Ronald Reagan Peace Through Strength Award given to President Obama’s former CIA director and Secretary of Defense Leon Panetta
A Reagan Award for Anti-Reagan Leaker
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President Reagan will be turning over in his grave on November 15 when the second annual “Ronald Reagan Peace Through Strength Award” is given to President Obama’s former CIA director and Secretary of Defense Leon Panetta.
As we noted when Panetta was nominated by Obama for the Pentagon post, his Congressional career “was dedicated to fighting Reagan’s defense build-up and anti-communist policies.”
He is also a notorious leaker, having disclosed top secret information to Hollywood filmmakers about the Special Forces raid that killed Osama bin Laden.
The “Ronald Reagan Peace Through Strength Award” recognizes “the exemplary dedication and service of individuals in the defense of the United States and its people.”
In our column, “Panetta’s War on Reagan’s Defense Policies,” we noted that at a time in the 1980s when Reagan had said, “In virtually every measure of military power the Soviet Union enjoys a decided advantage,” Panetta was a liberal California congressman who “sought to undermine Reagan’s pro-defense policies at every turn.”
This, of course, is why Obama picked him.
In addition to his anti-defense record, Panetta had a relationship with Communist Party figure Hugh DeLacy, who had ties to Soviet and Chinese intelligence operatives. It was never clear if Senate investigators or the FBI, or both, investigated Panetta’s background.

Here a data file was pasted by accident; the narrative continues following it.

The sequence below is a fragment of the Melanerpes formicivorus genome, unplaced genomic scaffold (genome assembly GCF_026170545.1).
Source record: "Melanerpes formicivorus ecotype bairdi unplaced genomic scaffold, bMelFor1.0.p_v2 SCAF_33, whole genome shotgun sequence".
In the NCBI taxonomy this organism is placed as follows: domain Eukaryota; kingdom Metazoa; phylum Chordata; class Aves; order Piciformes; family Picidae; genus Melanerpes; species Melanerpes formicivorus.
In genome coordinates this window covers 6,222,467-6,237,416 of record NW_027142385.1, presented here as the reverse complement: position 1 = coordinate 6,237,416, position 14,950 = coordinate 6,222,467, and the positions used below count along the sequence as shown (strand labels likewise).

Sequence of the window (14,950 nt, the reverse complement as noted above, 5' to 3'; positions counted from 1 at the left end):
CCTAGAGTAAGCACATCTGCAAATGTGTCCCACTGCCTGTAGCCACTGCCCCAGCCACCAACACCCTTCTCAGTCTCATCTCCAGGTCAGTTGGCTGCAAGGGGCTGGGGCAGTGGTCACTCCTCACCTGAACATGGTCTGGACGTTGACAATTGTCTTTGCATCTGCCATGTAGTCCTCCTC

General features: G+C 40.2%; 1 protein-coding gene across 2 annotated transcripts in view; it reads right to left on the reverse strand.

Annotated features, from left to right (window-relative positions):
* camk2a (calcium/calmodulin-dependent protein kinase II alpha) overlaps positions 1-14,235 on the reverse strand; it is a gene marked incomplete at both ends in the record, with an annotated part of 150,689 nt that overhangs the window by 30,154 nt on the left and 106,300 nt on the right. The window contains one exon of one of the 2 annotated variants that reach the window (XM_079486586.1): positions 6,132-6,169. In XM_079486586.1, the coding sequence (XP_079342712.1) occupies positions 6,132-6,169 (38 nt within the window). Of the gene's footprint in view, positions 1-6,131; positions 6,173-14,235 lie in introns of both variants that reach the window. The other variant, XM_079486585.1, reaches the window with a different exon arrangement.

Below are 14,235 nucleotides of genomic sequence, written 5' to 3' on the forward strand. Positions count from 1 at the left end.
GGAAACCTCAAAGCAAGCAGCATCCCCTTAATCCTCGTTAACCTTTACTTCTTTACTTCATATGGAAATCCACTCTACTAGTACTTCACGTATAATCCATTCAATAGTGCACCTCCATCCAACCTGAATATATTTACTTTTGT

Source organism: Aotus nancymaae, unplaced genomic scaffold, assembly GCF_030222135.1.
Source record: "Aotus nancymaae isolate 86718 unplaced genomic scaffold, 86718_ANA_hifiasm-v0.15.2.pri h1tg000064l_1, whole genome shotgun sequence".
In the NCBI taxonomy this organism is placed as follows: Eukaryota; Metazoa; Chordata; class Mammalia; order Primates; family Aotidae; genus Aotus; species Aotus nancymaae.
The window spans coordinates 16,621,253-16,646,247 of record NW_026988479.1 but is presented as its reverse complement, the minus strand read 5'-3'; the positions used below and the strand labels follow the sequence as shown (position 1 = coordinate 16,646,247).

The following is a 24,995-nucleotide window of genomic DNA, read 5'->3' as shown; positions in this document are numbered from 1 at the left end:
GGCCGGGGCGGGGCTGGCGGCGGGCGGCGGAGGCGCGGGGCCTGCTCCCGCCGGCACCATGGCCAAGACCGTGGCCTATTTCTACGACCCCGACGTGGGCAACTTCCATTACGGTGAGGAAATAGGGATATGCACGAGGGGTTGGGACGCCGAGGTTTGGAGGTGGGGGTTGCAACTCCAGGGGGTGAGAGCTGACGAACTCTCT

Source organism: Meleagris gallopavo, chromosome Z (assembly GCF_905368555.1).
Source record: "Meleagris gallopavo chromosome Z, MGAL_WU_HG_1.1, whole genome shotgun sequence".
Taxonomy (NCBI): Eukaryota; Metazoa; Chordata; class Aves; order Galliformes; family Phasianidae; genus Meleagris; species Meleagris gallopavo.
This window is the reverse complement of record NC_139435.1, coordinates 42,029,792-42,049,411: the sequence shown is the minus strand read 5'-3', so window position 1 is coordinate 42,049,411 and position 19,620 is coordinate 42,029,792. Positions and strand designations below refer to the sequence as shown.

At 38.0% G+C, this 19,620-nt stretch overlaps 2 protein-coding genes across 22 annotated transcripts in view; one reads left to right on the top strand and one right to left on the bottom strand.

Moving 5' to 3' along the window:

DeLacy was one of only two congressmen exposed as a member of the Moscow-funded Communist Party.
We reported that Panetta was so far to the left that he praised a pro-Soviet “peace activist,” Lucy Haessler, and had asked President Jimmy Carter for clemency for Leonard Peltier, the radical American Indian activist serving life in prison for killing two FBI agents.
Why the Ronald Reagan Presidential Foundation and Library is giving Panetta an award is beyond comprehension. The foundation serves as the final resting place of America’s 40th President.
Panetta was Obama’s Director of the Central Intelligence Agency from 2009 to 2011, and Secretary of Defense from 2011 to 2013.
As Obama’s CIA Director, he was responsible for an egregious leak of classified information, identifying the unit that conducted the raid on Osama bin Laden and the ground commander by name at a ceremony with Hollywood filmmakers working on the film “Zero Dark Thirty” known to be present. This information was classified as top secret.
The film, “Zero Dark Thirty,” was widely perceived as an attempt to make the Obama administration look tough on terror.
John Hayward’s Human Events article referred to Panetta’s “good leak,” as perceived by the Obama administration, versus disclosures about administration wrong-doing that were being punished.
Judicial Watch obtained a CIA internal report confirming that Panetta had revealed classified information at the June 24, 2011 bin Laden assault awards ceremony